Wednesday was reminiscent of a blustery March day with numerous showers, scattered thunderstorms with hail and several dramatic rainbows in between. Did you see one? Maybe a double rainbow? After Tuesday’s storm, cooler air aloft brought unstable air and, well, kept us wet. Snow in the upper ski areas continued.
The majority of rainbows we see take place in the spring months rather than late autumn. However, when we do this time of the year, we usually see the entire arc of the rainbow from one end to the other. That’s because the angle of the sun is much closer to the horizon. It is a site for waterlogged eyes in between the pelting rain. I love rainbows. In all the years of being a weather guy, I have chased rainbows to no end and have never found a penny much less a piece of gold. Maybe someday.
Winds from Tuesday’s storm were in the 25-35 mph range locally but much stronger along the coast. Ocean Park on the Long Beach Peninsula had a gust to 80 mph. Lots of trees down and power outages. Thank goodness the center of the massive storm remained off the coast, otherwise it would have been a major wind storm. The estimated barometric pressure in the center was 28.41 inches. Look at that on your home barometer!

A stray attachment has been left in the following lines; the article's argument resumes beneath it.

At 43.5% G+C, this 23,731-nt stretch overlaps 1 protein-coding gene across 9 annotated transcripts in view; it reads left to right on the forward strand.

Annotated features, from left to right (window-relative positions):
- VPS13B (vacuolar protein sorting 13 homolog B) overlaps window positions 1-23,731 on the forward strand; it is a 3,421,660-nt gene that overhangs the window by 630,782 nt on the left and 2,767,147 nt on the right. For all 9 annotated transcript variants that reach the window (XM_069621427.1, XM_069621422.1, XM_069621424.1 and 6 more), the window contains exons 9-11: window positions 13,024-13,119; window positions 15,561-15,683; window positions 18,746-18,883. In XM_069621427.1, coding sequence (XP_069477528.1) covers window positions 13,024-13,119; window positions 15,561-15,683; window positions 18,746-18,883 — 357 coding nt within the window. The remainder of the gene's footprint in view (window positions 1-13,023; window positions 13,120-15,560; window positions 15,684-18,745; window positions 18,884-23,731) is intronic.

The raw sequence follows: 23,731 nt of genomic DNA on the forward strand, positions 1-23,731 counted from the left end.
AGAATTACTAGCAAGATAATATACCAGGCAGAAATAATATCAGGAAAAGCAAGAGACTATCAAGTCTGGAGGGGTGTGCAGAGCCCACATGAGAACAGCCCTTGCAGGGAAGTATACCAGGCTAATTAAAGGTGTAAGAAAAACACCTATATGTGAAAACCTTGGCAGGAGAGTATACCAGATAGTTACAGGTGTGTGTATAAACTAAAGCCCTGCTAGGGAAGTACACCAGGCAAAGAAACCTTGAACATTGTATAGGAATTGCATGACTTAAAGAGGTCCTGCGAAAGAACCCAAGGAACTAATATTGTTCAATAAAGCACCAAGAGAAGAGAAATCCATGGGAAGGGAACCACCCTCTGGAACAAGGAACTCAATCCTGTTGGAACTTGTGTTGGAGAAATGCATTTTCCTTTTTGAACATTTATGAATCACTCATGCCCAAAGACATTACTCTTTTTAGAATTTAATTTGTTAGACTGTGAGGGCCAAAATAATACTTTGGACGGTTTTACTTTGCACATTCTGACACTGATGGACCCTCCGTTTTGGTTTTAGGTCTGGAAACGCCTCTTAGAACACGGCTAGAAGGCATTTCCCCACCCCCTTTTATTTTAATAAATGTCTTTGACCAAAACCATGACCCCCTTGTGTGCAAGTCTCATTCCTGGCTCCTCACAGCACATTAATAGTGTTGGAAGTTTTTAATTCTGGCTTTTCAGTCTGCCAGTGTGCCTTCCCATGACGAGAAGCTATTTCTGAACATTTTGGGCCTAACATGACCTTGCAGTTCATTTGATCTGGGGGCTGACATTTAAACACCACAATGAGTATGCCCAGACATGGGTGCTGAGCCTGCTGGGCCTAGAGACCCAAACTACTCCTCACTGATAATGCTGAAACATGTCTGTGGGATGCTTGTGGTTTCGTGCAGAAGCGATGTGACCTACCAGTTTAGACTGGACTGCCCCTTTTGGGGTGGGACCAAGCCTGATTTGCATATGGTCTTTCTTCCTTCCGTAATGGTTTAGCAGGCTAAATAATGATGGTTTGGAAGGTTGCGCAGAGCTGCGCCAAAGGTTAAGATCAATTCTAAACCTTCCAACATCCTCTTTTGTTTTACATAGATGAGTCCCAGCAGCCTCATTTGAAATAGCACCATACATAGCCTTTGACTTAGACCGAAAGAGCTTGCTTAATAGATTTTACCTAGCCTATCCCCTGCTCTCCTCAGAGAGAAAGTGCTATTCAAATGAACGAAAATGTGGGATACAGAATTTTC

Out of the 30 named tropical storms and hurricanes in the Atlantic this season, this storm had lower pressure than 24 of them. Impressive? You bet. I would hate to have been out on a ship in those stormy seas.
Someone commented to me about the dark, rainy skies and blustery winds and that it kind of matches our mood right now. Perhaps looking out the window it appeared stark, lonely, confined — colorless with uncertainty. Perhaps with a large storm, it can have sentiment with us and the state of things. Beauty is still there in a quiet and encompassing way.
We may have reduced hours of daylight, but consider Utqiagvik (Barrow) Alaska. They saw their last sunset Wednesday. They won’t see another sunrise until Jan. 23.